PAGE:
…More detailed information on the closing process

….Finding out the previous owners of our home left a ton of garbage and crap in the house when we took possession and we had to fight to get them to take care of it

…A post about our two weeks in Europe and including thoughts on why Venice is overrated

…The dog (Vizsla) we will be getting mid December

…A reflection on being three years married

Let me know what sounds the most appealing (or least miserable) and I’ll write something up tomorrow. Thanks for being patient with me these last couple weeks. Hopefully by tomorrow my body will be off Spain time 😉

p.s. I found out yesterday I will be going to Germany and The Netherlands from early November to Mid December for work. What an interesting and fun season of life GN and I are in. 

bAHston is wicked awesome

Boston Bark Bahk

I’ve been missing in action lately because I spent a long weekend in Boston with Girl Ninja. On our flight back to Seattle last night, I opted to watch Pitch Perfect with GN over write you all a new blog post. Maybe one of the best decisions I’ve ever made.  While I might not have a new blog post for ya, I do have a list of things I liked and didn’t like about Boston…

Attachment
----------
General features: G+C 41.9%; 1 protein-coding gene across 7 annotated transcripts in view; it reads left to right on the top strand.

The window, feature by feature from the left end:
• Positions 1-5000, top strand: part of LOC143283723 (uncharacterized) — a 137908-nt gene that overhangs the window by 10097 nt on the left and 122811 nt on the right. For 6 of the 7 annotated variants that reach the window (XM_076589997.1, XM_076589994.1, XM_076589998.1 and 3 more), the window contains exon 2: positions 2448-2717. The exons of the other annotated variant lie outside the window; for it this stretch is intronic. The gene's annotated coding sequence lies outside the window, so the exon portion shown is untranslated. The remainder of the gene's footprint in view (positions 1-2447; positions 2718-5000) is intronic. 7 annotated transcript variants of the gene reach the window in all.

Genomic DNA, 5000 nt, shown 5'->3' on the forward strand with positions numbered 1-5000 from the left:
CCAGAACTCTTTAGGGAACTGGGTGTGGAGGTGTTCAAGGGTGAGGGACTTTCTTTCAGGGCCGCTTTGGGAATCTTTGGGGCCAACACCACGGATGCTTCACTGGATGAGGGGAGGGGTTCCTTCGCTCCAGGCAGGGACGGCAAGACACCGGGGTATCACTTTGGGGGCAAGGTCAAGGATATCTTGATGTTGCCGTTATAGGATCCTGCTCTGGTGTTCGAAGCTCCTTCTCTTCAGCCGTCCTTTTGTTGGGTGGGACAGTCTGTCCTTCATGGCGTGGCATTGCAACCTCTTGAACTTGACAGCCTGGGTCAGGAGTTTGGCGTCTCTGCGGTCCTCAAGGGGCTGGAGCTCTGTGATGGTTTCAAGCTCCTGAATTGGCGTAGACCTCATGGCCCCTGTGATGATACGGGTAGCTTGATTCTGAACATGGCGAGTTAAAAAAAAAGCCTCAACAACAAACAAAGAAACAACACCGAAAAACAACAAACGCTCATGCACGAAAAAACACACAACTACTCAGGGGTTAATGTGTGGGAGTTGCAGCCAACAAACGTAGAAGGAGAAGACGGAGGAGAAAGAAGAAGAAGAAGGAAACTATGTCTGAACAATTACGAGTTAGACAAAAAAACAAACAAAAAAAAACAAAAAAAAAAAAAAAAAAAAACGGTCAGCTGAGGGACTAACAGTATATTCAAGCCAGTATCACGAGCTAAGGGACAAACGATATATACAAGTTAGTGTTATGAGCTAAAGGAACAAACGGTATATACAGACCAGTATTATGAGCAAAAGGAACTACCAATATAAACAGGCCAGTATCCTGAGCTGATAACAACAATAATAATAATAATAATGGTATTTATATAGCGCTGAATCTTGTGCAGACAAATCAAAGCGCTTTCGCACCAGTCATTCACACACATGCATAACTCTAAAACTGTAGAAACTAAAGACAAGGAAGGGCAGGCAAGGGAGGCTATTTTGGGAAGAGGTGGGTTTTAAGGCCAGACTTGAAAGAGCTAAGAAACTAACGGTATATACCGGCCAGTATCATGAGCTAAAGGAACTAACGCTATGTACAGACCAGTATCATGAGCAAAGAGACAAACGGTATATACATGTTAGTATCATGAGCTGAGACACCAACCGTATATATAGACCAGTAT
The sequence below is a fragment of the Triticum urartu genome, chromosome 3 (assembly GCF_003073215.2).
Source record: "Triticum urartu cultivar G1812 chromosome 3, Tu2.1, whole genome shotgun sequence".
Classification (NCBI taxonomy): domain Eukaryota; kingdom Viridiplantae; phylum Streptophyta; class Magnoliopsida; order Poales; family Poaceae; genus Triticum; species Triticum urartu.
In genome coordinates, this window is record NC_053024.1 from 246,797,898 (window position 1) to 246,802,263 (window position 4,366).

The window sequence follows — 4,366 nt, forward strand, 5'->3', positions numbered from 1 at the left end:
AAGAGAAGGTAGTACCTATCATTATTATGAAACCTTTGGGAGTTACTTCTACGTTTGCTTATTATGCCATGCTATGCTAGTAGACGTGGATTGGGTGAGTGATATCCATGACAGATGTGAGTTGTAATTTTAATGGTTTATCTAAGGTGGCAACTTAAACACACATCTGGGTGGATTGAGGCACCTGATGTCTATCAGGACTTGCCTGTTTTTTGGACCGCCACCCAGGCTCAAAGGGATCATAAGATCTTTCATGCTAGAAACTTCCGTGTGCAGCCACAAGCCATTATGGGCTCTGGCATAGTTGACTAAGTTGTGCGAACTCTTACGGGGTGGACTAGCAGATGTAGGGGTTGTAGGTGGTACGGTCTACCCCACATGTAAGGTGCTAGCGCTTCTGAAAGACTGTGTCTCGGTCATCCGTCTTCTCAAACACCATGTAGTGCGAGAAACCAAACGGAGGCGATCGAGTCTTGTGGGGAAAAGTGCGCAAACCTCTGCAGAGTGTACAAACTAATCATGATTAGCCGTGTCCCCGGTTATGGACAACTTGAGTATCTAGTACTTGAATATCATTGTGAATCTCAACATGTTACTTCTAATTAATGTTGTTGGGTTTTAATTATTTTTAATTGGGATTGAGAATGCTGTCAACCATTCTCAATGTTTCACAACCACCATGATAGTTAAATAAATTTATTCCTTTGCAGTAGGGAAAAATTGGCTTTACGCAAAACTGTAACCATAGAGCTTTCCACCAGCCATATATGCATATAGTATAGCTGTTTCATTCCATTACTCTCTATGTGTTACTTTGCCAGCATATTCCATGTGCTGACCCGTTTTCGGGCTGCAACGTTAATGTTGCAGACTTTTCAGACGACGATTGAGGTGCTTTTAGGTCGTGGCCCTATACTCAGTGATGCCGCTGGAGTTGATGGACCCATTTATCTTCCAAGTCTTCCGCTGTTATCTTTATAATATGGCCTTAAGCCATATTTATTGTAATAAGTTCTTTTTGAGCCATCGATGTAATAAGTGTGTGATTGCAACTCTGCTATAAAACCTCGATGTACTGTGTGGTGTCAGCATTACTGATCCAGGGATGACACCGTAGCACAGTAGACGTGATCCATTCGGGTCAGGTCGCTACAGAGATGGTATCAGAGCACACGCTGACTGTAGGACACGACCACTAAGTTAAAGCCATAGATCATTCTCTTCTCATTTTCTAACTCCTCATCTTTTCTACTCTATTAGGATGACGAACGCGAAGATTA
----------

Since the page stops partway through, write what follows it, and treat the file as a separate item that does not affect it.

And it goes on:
Likes:

  • Everything is WICKED old (see what I did there). We don’t have three hundred year old buildings in Seattle so that was cool.
  • Public Transit that makes sense. Taking the “T” around couldn’t have been more straightforward.
  • The diversity. Every square mile feels like an entirely different city.
  • BoLoCo. Boston’s version of Chipotle, only WAAAAAAAAY better.
  • The free Selena Gomez concert that was going on in front of City Hall

Dislikes: 

  • Everything is WICKED old. This made some things/places feel pretty dirty and run down.
  • Why do my glasses fog up when I walk outside? The humidity is brutal, us Left Coasters aint use to it.
  • Walkers don’t wait for cars, and cars don’t wait for walkers. This makes crossing the street quite the experience.
  • The number of stops the train makes. Felt like every 100 feet we were at a new stop.
  • A lot of the historical sites have become nothing more than lame gift shops.

 

Overall, I’d give Boston a B…pun intended. 

 

I’m trying to get Girl Ninja to quit her job!

Girl Ninja is in her second year of teaching private school. She loves it. The parents are more involved. The administration is uber-supportive. And she has 22 kids in her class instead of 30. There are really only two downsides to her teaching at a private school.